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2019-2020

Time

(Summer 2020)

Cosmo

(Autumn 2019)

Museion

(Spring 2020)

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2018-2019

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Venice

(Summer 2019)

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Islands

(Spring 2019)

Alumnae

(Winter 2018)

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Absence

(Autumn 2018)

2017-2018

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see:one

(2017)

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see:two

(2017)

Boundaries

(2017)

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2016-2017

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Issue 14

(December 2016)

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Issue 15

(February 2017)

2012

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Issue 1

(December 2012)

Online

The Jester of Performance: A Conversation with Caz Egelie

Caz Egelie is featured in Open Space’s exhibition Forum: Bread and Games at the Ugly Duck in Bermondsey. The Dutch artist transcends the boundaries between viewer and space through his performance, video, sculpture, and animation. I had a conversation with the artist on his upcoming performance this Saturday, February 29th from 5-6pm. This will be the artist’s first performance in London. Progress photo from Call Me Hank Herron (2017) SOPHIA BOOSALIS: Tell me about your visual practice and some background about you? CAZ EGELIE: I first went to college for art education and afterwards, I did a second bachelor’s in fine art at HKU University of the Arts in Utrecht. I specialised in sculpture a

Doodling on Museum Walls

1. The Artist Who Doodles on a Museum Wall On a recent trip to Vienna, I visited an exhibition focused on contemporary drawing at the Albertina Museum. Titled A Passion for Drawing (11 October 2019 – 26 January 2020), the exhibition show highlighted the Guerlain Collection from the Centre Pompidou Paris, featuring works by contemporary artists who explore the diverse uses of the medium of drawing. Amongst the 20 artists featured in the exhibition, one artist’s work is easy to be missed accidentally. It was not until I was about to exit the room that I noticed the tiny wall label next to the entrance: Wall text for Nedko Solakov’s Albertinadoodles, 2019 (Photo: Ellen Wang) With the determinat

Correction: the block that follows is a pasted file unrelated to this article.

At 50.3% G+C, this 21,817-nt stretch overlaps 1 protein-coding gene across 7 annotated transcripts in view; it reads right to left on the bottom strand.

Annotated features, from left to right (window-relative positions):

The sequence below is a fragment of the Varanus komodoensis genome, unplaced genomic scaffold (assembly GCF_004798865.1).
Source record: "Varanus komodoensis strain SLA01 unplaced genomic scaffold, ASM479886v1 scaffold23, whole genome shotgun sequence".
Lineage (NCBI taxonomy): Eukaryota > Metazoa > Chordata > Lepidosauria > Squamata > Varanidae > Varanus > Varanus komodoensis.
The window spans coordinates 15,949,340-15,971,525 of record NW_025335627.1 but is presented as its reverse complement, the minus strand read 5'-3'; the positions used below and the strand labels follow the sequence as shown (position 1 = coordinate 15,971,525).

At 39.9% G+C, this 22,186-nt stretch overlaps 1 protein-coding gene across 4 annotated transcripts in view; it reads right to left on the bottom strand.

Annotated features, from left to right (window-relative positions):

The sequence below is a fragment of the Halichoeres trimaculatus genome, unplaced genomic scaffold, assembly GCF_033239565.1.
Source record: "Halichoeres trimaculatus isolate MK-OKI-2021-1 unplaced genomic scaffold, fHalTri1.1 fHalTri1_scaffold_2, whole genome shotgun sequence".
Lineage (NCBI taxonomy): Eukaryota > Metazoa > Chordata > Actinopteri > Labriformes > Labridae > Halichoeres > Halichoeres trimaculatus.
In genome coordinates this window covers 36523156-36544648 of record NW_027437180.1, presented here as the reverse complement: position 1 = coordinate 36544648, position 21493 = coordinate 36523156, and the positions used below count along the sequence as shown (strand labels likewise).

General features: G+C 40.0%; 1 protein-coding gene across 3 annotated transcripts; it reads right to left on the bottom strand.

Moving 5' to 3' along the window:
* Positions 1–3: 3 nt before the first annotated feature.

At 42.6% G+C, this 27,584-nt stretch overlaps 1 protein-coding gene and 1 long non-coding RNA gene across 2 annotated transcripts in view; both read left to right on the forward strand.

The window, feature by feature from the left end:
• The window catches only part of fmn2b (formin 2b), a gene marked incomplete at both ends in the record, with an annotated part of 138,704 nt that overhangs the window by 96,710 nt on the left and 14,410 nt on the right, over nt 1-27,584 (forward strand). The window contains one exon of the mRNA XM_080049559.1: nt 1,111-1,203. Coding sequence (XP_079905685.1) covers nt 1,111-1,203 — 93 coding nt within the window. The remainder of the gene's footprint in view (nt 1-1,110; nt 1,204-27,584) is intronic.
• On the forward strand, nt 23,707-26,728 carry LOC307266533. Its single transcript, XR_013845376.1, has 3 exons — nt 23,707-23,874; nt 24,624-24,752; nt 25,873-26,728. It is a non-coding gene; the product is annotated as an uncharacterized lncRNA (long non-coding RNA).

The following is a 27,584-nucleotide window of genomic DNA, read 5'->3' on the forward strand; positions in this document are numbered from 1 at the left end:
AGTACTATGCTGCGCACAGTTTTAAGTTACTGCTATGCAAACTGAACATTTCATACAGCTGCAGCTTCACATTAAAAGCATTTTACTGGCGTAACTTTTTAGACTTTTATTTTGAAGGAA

Gazelli Art House's 9th St. Club

An exhibition seeking to undo the stereotype of abstract expressionists as 'macho' men Resisting the underestimation of women in the movement commonly termed ‘Abstract Expressionism’, the 9th St Club exhibition at Gazelli Art House (January 17, 2020 - February 23, 2020) reinterprets the original 1951 exhibition Ninth Street Show by choosing to exhibit the works of female artists alone. The shocking proportion of men to women artists in the 1951 exhibition - 70 male artists in comparison to a mere 11 female artists - contributed to the formation of the movement’s ‘ultra-macho’ image. Seeking to dismantle the mainstream interpretation of the abstract expressionist movement as hyper-masculine,

The Stillness of Copland: The Dance of the City

Illustration by Vitoria Mendes When composer Aaron Copland is still, he is deadly still. One daren’t move when in the presence of such stillness. And yet, within seconds, you feel like you can dance. This is a particularly welcome sensation given that the city doesn’t stop dancing. Today, that dance is often a vulgar one of demolition, gentrification, alienation and corporate dominance. Copland is only worth listening to in the city when nobody is around. This makes listening to him at night essential. I would like to apologise to those who are unable to take such night travels. The absence of people on the street is often disturbing and in some cases, this absence poses a threat. Spontaneit